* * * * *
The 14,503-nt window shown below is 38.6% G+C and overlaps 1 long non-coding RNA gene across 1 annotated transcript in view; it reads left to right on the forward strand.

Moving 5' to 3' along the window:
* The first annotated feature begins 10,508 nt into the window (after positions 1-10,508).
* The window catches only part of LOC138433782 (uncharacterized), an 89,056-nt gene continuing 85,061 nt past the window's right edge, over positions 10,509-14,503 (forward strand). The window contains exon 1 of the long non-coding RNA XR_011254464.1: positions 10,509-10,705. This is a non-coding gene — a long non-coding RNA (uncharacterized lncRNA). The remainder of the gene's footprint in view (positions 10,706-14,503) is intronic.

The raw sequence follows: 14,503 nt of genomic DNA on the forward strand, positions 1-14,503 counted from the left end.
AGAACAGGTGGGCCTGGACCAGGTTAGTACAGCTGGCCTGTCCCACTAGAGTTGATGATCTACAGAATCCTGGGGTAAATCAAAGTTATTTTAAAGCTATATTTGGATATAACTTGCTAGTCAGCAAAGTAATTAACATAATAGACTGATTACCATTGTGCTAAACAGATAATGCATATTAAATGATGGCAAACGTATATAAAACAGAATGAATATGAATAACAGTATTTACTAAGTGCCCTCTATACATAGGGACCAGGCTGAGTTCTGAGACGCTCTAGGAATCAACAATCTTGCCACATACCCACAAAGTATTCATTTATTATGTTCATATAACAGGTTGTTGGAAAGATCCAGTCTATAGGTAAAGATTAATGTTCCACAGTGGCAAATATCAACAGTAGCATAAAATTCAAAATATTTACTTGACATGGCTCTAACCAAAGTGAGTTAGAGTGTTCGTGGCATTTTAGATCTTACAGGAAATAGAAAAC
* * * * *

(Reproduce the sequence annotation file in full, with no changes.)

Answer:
The 14,503-nt window shown below is 38.6% G+C and overlaps 1 long non-coding RNA gene across 1 annotated transcript in view; it reads left to right on the forward strand.

Moving 5' to 3' along the window:
* The first annotated feature begins 10,508 nt into the window (after positions 1-10,508).
* The window catches only part of LOC138433782 (uncharacterized), an 89,056-nt gene continuing 85,061 nt past the window's right edge, over positions 10,509-14,503 (forward strand). The window contains exon 1 of the long non-coding RNA XR_011254464.1: positions 10,509-10,705. This is a non-coding gene — a long non-coding RNA (uncharacterized lncRNA). The remainder of the gene's footprint in view (positions 10,706-14,503) is intronic.

The raw sequence follows: 14,503 nt of genomic DNA on the forward strand, positions 1-14,503 counted from the left end.
AGAACAGGTGGGCCTGGACCAGGTTAGTACAGCTGGCCTGTCCCACTAGAGTTGATGATCTACAGAATCCTGGGGTAAATCAAAGTTATTTTAAAGCTATATTTGGATATAACTTGCTAGTCAGCAAAGTAATTAACATAATAGACTGATTACCATTGTGCTAAACAGATAATGCATATTAAATGATGGCAAACGTATATAAAACAGAATGAATATGAATAACAGTATTTACTAAGTGCCCTCTATACATAGGGACCAGGCTGAGTTCTGAGACGCTCTAGGAATCAACAATCTTGCCACATACCCACAAAGTATTCATTTATTATGTTCATATAACAGGTTGTTGGAAAGATCCAGTCTATAGGTAAAGATTAATGTTCCACAGTGGCAAATATCAACAGTAGCATAAAATTCAAAATATTTACTTGACATGGCTCTAACCAAAGTGAGTTAGAGTGTTCGTGGCATTTTAGATCTTACAGGAAATAGAAAAC